1 After the usual period of suspense, the usual sounds of approach were heard, and "Mr and Mrs Charles Musgrove" were ushered into the room.
2 It must be a work of time to ascertain that no injury had been done to the spine; but Mr Robinson found nothing to increase alarm, and Charles Musgrove began, consequently, to feel no necessity for longer confinement.
3 This was Sir Walter and Elizabeth's share of interest in the letter; when Mrs Clay had paid her tribute of more decent attention, in an enquiry after Mrs Charles Musgrove, and her fine little boys, Anne was at liberty.
4 One morning, about this time Charles Musgrove and Captain Wentworth being gone a-shooting together, as the sisters in the Cottage were sitting quietly at work, they were visited at the window by the sisters from the Mansion-house.
5 The word curricle made Charles Musgrove jump up that he might compare it with his own; the servant in mourning roused Anne's curiosity, and the whole six were collected to look, by the time the owner of the curricle was to be seen issuing from the door amidst the bows and civilities of the household, and taking his seat, to drive off.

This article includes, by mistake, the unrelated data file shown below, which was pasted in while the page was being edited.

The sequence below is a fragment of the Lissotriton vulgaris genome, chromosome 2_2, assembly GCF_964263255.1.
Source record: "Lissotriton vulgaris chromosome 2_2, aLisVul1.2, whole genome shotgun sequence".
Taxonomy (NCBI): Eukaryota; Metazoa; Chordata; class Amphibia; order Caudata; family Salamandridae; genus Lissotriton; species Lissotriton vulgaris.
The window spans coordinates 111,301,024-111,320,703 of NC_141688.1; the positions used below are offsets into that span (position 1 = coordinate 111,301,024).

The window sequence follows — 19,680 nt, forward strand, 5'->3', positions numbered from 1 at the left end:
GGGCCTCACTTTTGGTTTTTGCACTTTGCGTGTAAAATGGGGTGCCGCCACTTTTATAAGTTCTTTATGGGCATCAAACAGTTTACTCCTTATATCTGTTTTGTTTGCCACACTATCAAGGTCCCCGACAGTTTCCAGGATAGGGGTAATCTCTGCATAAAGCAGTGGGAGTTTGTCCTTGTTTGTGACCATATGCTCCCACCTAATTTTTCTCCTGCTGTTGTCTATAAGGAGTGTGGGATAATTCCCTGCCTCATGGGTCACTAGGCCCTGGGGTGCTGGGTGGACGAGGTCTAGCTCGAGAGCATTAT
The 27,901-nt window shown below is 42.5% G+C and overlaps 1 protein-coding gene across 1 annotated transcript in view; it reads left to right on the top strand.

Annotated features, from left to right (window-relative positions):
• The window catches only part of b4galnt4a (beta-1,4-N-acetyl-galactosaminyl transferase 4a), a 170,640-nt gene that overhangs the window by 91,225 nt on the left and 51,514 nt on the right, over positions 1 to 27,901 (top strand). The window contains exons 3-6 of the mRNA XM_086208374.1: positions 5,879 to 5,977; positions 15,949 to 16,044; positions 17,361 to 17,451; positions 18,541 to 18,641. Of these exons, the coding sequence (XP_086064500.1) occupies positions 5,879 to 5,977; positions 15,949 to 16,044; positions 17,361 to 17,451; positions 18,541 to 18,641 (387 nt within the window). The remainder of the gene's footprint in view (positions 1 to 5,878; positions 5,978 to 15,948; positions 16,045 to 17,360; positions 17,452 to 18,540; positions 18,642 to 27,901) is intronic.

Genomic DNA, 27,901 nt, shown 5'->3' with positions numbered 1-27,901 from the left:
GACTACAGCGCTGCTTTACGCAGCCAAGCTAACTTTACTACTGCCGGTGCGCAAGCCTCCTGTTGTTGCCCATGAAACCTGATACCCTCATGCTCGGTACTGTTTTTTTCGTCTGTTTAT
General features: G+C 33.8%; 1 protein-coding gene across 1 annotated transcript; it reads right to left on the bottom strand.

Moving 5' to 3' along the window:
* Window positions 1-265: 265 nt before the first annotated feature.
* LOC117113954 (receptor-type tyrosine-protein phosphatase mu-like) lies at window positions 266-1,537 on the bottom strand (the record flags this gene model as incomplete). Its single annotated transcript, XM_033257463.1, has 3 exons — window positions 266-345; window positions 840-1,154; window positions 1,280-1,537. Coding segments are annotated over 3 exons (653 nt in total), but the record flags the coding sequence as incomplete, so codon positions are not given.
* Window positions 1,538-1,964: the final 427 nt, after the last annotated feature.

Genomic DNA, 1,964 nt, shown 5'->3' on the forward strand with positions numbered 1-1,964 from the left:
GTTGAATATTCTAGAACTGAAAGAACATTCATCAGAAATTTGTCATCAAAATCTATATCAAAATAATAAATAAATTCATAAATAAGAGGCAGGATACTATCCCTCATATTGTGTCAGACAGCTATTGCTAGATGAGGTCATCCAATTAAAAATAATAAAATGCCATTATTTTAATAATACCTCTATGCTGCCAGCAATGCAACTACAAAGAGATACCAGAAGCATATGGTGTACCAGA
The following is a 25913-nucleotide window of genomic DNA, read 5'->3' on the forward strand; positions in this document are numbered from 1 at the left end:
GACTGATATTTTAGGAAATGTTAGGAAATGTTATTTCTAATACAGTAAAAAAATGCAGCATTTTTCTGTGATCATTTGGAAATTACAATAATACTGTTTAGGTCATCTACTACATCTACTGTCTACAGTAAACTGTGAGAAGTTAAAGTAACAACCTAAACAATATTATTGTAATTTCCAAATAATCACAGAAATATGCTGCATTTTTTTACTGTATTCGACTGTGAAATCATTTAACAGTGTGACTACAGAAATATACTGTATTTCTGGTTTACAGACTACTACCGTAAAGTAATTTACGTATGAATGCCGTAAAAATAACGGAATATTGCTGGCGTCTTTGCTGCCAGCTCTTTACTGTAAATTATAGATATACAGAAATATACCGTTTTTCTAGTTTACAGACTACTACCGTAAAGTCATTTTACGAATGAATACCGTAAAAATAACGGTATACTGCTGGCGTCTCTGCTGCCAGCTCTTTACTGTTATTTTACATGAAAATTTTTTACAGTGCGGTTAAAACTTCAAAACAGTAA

6 Mary had acquired a little artificial importance, by becoming Mrs Charles Musgrove; but Anne, with an elegance of mind and sweetness of character, which must have placed her high with any people of real understanding, was nobody with either father or sister; her word had no weight, her convenience was always to give way--she was only Anne.
7 He was to come to breakfast, but not at the Cottage, though that had been proposed at first; but then he had been pressed to come to the Great House instead, and he seemed afraid of being in Mrs Charles Musgrove's way, on account of the child, and therefore, somehow, they hardly knew how, it ended in Charles's being to meet him to breakfast at his father's.